Surfacing the ways in which white supremacy manifests within our own organization and the broader advocacy community has been a revelatory and at times painful reflective journey for our board, our staff, and myself personally. Confronting the racism inherent in our transportation system — and reimagining our streets, neighborhoods, laws, policing, transit networks, municipal budgets, zoning codes, and public spaces — presents a paramount challenge to us as advocates, one made all the more urgent by the primacy of the Black Lives Matter movement and ongoing uprisings against state violence
The area where I believe I have most fallen short as a leader of the board has been in realizing a sufficiently inclusive board culture. Too many of the excellent board members of color we recruited during my tenure ended up departing earlier than we had hoped, and while their reasons for leaving varied, the pattern points to some clear deficiencies. I take responsibility as a leader of a board that fell short of some of its own goals in supporting POC board members and other colleagues. Under my watch, our progress in finding ways to center and uplift people of color within the BCU and broader bicycle community was simply too incremental and too slow. I am optimistic that, under the new board leadership, the BCU will better empower those most vulnerable to violence and discrimination on our streets, and center the demands of those people in our campaigns for safe and equitable public spaces.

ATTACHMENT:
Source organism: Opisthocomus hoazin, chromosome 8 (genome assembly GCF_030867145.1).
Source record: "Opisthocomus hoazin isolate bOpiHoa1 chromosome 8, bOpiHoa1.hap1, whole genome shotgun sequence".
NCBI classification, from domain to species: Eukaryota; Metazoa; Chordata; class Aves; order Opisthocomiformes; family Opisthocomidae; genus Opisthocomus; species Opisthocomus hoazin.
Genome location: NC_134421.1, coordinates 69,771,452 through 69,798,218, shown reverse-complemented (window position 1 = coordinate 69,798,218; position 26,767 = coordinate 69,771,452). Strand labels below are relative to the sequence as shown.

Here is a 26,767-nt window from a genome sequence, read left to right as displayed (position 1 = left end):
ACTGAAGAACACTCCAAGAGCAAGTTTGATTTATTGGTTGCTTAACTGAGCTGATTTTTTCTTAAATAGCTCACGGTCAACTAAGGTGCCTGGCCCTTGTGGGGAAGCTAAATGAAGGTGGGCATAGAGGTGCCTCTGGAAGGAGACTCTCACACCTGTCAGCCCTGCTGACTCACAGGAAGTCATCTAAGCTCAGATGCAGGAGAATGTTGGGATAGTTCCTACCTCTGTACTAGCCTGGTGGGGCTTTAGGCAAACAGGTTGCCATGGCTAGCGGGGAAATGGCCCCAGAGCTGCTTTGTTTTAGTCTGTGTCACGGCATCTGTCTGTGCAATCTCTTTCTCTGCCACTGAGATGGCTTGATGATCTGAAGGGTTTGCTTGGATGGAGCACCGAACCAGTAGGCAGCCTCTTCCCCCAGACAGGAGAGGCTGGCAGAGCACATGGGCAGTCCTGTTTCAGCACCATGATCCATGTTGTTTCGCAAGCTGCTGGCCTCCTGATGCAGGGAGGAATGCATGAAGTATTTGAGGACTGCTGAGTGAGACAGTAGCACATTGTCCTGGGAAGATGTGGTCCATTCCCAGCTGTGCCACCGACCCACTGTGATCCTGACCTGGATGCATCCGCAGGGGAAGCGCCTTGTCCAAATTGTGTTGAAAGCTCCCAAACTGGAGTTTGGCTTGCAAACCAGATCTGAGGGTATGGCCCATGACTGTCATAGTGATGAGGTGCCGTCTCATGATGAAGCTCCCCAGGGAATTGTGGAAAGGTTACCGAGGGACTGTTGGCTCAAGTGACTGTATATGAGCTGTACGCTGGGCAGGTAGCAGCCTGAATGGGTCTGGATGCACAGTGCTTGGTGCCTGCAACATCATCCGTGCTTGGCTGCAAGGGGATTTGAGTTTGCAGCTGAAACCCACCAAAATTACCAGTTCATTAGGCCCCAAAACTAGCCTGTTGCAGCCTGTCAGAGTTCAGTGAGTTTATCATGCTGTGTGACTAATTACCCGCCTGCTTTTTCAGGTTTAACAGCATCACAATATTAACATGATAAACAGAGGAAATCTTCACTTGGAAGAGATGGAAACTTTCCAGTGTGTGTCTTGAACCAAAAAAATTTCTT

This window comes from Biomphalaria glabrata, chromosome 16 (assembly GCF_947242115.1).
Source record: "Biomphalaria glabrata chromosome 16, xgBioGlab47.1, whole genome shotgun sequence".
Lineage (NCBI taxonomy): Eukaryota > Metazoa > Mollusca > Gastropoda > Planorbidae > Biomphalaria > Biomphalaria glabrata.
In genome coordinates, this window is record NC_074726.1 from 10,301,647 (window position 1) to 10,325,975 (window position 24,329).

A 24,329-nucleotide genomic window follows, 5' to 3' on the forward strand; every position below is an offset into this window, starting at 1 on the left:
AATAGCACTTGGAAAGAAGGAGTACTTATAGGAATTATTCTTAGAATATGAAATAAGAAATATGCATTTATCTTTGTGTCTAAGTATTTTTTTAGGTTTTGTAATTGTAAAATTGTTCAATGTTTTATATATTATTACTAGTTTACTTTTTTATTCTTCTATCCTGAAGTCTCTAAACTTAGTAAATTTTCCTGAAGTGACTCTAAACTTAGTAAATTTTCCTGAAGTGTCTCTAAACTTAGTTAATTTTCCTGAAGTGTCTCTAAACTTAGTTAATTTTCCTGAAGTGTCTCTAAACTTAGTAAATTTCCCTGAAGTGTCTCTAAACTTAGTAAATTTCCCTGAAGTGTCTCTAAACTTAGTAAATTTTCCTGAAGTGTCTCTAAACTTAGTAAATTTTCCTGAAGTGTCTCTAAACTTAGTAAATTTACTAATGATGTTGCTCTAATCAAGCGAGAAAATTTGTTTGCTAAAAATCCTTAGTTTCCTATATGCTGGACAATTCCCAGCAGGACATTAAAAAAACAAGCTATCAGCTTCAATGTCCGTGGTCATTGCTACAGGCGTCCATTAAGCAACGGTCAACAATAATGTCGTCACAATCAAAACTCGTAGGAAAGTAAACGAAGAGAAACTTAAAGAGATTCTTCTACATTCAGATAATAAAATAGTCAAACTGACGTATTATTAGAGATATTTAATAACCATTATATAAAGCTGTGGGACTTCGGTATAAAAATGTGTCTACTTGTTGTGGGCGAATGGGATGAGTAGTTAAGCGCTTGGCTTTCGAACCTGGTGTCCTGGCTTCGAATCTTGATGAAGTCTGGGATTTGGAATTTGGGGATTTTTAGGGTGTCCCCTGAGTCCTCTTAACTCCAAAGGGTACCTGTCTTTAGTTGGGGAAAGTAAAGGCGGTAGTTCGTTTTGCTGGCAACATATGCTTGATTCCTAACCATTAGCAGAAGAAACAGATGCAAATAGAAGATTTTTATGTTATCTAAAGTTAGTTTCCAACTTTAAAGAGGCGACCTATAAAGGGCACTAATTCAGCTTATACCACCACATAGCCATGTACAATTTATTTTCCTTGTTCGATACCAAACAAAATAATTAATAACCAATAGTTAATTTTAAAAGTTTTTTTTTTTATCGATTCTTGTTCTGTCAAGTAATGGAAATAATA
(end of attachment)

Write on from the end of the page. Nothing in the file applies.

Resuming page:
A key prong of the BCU’s strategic plan calls on us to “counteract our deeply entrenched car culture through a focus on shifting hearts and minds.” One of the ways in which we do this is to “normalize and humanize biking,” in part by framing “issues in ways that remind residents that people-first design is not new; we used to live this way.” For me, this is the core of our work as bicycling advocates, and I believe that a thriving urban future and a survivable planet depend on it. My parting wish to the board as I step back is to keep the flame burning on this part of our plan, and to never stop fighting for it. In stepping out of the Board President role, while remaining a member of the board, I plan to assess how I can use my own skills, passion, and resources in the most impactful way in furtherance of the BCU’s fight against automobile supremacy. It’s in this area that I think I can be the most helpful to the BCU’s overarching mission to “transform the streets of Greater Boston into equitable and inviting people-centered spaces affording access and connection for every body.”
Angela Johnson-Rodriguez has served ably and admirably as Board Vice President since 2017, been a valued advisor and sounding board for me and the rest of the Executive Committee, and provided a consistent, steady, and highly-informed voice of both reason and impassioned advocacy within the wider board. While I will miss our partnership as board leaders, I am pleased and proud to pass the mantle of the board presidency to her. I know that she will perform well in the role, and she has my entire confidence and support.